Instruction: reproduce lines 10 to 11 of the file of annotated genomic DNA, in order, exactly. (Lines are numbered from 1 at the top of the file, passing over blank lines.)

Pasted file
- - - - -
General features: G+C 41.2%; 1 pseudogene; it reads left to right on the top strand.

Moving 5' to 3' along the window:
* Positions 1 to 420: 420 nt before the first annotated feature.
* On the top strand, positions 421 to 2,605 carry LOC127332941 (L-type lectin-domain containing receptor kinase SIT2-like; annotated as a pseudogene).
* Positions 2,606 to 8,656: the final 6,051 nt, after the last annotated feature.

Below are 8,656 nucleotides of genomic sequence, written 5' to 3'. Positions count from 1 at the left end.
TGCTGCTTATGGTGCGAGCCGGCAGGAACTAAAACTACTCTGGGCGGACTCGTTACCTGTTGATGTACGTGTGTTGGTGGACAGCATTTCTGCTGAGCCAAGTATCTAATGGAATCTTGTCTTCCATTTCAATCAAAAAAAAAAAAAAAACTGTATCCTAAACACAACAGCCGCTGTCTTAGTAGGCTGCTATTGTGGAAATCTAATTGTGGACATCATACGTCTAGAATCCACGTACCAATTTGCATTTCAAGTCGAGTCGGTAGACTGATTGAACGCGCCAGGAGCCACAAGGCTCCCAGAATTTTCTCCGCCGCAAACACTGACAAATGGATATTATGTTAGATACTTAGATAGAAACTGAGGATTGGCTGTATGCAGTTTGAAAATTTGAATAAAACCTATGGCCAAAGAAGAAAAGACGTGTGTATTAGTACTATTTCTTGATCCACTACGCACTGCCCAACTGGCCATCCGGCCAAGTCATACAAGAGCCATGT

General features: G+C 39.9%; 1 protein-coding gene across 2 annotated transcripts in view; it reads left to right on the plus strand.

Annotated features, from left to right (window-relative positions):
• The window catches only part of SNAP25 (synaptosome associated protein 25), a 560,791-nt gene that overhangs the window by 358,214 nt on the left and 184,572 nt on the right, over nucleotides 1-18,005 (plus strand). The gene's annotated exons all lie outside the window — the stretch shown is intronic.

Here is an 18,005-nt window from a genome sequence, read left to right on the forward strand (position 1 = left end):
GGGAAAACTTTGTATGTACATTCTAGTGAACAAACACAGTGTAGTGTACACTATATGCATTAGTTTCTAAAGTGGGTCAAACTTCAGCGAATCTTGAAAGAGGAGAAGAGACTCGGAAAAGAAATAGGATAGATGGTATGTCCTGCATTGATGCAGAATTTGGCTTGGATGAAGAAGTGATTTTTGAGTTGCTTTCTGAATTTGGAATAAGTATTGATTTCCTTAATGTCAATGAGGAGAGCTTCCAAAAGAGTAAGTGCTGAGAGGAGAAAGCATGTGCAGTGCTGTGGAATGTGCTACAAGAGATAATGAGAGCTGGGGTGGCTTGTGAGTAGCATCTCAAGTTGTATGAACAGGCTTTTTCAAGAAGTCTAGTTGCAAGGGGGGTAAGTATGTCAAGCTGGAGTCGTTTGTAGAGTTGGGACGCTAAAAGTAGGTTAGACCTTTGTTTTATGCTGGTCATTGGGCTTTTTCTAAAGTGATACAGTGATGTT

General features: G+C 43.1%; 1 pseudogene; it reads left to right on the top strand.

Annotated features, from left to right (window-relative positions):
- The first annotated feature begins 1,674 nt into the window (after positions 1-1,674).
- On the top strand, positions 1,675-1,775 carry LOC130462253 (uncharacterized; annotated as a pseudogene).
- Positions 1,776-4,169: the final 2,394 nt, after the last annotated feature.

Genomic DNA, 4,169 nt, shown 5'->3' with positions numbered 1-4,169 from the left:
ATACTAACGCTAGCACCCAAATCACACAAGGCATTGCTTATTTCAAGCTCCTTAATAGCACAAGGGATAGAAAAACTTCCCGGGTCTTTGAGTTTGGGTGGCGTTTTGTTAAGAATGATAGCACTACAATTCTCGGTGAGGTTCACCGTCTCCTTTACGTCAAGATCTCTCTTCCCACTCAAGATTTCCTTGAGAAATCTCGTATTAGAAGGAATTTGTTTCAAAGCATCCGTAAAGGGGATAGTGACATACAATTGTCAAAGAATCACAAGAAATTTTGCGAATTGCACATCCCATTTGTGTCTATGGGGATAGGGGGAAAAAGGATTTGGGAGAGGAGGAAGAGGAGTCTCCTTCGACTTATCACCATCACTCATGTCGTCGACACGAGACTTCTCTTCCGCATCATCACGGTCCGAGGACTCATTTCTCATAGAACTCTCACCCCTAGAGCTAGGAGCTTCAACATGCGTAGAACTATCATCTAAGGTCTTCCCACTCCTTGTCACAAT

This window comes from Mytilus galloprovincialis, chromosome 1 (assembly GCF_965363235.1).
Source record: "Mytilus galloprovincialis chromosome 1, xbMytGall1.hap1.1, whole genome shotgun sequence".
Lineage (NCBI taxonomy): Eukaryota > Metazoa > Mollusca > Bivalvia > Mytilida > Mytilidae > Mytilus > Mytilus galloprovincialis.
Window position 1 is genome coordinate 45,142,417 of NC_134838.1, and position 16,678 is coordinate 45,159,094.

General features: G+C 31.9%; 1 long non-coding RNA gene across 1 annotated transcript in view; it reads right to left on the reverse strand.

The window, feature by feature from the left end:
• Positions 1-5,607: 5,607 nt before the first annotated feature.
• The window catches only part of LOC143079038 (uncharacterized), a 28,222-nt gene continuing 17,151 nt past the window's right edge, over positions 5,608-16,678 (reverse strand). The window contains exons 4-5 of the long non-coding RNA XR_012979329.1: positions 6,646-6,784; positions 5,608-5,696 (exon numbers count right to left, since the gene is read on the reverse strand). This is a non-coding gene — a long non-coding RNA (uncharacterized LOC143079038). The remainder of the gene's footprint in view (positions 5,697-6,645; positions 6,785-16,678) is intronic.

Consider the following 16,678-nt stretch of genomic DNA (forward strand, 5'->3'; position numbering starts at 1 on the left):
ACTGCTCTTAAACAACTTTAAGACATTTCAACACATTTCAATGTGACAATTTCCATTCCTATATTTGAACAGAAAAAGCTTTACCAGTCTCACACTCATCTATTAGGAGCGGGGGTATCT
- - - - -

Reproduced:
• The window catches only part of SNAP25 (synaptosome associated protein 25), a 560,791-nt gene that overhangs the window by 358,214 nt on the left and 184,572 nt on the right, over nucleotides 1-18,005 (plus strand). The gene's annotated exons all lie outside the window — the stretch shown is intronic.

Here is an 18,005-nt window from a genome sequence, read left to right on the forward strand (position 1 = left end):